In California, the efforts were even more basic. The Indians there not only went around naked much of the year—with the predictable consequence of rampant promiscuity—but they were divided into villages of 250 or fewer inhabits that “steadfastly maintained autonomy” and had their own “elites and religious and political leaders.” The clannishness ran so deep that the 300,000 or so Indians spoke between 80 and 100 languages, and languages so different that even neighboring tribes struggled to understand one another. Who can doubt that the human tendency to self-aggrandizement manifested itself in a world so ready-made for the brutal petty tyrant or the manipulative witch doctor? Even if one were to attempt to paint a picture of them as noble savages—which given their penchant for theft might be harder than Hackel seems to think—surely the act of writing an erudite, scientific study of an historical figure, addressed to an audience presumed to be capable of critical self-reflection, presupposes the very institutions, practices, and virtues that Junipero Serra was laboring to bring to California.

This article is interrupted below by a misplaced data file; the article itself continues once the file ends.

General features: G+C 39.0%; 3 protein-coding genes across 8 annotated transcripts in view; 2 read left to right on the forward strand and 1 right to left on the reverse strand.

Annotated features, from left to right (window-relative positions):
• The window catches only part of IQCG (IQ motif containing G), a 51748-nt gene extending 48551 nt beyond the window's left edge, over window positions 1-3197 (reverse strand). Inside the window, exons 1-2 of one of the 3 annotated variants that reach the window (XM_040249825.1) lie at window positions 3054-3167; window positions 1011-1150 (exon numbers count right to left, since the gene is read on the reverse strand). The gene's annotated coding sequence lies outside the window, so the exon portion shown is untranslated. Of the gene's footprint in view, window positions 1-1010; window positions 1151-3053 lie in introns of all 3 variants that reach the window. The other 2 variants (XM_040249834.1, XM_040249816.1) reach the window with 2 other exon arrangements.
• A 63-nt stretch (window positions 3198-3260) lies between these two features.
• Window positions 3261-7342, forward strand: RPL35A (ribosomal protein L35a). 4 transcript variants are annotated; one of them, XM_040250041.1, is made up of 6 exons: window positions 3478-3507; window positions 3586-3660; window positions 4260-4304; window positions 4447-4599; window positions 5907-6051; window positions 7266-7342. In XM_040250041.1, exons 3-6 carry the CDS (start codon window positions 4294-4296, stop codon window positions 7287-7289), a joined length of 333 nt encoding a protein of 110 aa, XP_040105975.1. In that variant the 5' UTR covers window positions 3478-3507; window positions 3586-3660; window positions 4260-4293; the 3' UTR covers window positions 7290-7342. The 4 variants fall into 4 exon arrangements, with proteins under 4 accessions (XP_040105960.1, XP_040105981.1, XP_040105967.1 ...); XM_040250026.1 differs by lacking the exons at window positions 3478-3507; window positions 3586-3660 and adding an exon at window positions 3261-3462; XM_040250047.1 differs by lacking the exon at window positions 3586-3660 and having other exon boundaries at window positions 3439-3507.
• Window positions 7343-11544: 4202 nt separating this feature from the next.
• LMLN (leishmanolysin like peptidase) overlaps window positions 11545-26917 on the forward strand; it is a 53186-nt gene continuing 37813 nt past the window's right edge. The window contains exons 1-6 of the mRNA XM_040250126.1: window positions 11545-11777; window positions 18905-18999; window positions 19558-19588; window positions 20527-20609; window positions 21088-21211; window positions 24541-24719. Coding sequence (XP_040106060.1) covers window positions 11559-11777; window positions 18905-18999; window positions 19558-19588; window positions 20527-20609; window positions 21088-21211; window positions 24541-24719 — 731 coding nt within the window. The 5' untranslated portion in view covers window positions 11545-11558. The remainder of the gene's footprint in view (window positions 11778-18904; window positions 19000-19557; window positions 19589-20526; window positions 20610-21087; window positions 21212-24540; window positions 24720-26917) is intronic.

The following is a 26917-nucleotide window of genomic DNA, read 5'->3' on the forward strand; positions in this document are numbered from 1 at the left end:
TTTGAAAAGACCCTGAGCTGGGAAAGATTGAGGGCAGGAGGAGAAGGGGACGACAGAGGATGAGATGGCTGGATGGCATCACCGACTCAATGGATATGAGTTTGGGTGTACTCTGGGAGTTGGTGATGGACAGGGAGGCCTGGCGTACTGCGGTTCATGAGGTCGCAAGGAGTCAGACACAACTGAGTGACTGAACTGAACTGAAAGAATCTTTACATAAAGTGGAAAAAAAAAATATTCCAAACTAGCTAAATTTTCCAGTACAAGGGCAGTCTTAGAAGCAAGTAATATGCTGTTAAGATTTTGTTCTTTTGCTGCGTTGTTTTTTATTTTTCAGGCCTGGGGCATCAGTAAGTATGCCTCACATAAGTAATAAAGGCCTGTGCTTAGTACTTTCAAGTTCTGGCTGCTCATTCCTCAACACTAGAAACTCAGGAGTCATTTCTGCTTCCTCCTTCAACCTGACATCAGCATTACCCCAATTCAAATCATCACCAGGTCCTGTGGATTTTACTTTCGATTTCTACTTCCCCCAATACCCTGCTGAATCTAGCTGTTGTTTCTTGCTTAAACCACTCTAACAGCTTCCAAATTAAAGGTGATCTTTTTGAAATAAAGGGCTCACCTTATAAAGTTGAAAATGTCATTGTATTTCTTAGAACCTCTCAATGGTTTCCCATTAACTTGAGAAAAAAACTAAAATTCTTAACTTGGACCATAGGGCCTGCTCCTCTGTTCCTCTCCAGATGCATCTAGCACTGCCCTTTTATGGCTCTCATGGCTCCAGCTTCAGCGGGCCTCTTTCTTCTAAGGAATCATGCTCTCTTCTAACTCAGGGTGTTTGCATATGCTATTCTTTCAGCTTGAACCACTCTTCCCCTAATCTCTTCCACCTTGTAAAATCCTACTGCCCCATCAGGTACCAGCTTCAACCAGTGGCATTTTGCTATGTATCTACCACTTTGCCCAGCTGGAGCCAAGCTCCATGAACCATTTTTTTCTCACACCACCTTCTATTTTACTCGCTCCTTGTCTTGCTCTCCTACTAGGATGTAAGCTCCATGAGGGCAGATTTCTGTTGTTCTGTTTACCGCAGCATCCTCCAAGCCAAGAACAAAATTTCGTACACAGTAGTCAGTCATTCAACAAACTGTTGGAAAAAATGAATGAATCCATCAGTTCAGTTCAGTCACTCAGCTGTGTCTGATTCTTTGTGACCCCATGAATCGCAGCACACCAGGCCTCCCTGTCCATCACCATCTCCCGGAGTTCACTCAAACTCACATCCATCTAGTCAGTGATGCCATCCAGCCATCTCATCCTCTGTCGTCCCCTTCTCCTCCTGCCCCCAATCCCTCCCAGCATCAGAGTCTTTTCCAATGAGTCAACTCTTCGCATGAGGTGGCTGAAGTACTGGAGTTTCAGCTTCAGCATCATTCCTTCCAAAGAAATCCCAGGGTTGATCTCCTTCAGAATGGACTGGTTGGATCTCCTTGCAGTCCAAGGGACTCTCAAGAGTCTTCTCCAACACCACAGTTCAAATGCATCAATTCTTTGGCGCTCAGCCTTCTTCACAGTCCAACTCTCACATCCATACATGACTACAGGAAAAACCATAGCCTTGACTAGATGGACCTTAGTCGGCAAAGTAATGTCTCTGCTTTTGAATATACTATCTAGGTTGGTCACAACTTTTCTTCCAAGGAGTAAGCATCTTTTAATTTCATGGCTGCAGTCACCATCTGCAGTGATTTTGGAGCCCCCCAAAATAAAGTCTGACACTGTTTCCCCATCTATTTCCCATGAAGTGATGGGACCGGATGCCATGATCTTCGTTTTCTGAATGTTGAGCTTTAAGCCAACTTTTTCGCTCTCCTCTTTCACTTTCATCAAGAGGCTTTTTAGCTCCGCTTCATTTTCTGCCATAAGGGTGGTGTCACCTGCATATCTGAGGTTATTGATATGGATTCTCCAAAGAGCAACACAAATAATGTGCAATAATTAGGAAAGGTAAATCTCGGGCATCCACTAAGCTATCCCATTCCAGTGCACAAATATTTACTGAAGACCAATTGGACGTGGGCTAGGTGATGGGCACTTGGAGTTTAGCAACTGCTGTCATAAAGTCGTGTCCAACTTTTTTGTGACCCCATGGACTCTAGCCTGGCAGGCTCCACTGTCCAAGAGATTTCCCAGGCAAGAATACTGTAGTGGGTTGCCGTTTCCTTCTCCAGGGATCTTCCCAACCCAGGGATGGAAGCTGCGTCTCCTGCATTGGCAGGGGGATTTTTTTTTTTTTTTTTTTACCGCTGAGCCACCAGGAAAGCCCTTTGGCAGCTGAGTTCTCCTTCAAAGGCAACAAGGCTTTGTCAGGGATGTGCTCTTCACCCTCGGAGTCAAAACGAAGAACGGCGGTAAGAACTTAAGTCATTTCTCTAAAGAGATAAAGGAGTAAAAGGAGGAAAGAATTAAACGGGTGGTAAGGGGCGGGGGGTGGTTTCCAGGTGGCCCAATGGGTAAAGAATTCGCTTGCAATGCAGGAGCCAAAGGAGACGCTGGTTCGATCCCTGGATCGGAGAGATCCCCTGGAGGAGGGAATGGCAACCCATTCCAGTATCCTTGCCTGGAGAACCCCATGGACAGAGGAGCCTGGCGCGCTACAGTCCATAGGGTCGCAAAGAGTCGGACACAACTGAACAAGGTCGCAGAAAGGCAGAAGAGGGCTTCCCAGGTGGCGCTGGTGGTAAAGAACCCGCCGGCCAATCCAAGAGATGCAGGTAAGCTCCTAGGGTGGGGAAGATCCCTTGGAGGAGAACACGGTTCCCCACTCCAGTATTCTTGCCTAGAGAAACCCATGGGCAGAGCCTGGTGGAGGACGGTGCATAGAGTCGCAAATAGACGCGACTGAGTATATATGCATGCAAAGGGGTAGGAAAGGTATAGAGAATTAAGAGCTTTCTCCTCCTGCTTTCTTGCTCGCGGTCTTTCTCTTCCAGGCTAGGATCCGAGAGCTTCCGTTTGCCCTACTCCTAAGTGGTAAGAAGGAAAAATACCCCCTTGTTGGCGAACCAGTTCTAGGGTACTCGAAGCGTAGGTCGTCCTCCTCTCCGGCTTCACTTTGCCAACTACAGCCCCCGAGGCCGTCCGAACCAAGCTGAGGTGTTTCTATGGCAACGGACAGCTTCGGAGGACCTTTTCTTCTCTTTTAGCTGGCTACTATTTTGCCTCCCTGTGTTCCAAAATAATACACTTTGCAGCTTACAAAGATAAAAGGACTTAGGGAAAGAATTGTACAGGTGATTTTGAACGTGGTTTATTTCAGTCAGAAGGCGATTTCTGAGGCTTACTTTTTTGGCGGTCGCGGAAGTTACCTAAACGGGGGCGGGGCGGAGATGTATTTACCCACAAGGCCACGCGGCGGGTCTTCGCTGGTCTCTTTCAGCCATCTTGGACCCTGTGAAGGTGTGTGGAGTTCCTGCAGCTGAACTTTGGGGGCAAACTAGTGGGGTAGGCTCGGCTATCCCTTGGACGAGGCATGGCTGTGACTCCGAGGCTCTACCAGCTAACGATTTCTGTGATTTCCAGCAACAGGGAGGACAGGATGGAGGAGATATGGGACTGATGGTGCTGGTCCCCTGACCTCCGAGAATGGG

Ah, but here lies the nub of it, and the useful lesson for the missionaries of the twenty-first  century. Our natives today do not value critical reason much more than did the Californians of the eighteenth century. To be enlightened now one need only to celebrate diversity and tolerance. As a result, Junipero Serra’s dedication to the task of bringing to some elementary level of perfection God’s last and best material creature—the human being, capable of rational understanding and of divine faith—appears as so much fanaticism. His astonishing renunciation of a quiet, comfortable, and even dignified life for the endless, filthy toil of the frontier becomes evidence not of singular heroism, but of widely-shared delusion. It will take nothing less than the patience of a Junipero Serra to convince such an author, and such a culture as ours, that the love of God and neighbor is not just another post-modern stance, but the deep, calm reasonableness of holiness.


  • Christopher O. Blum

    Christopher O. Blum is Professor of History & Philosophy and Academic Dean of the Augustine Institute. He is the editor and translator of St. Francis de Sales’ The Sign of the Cross: The Fifteen Most Powerful Words in the English Language (Sophia Press).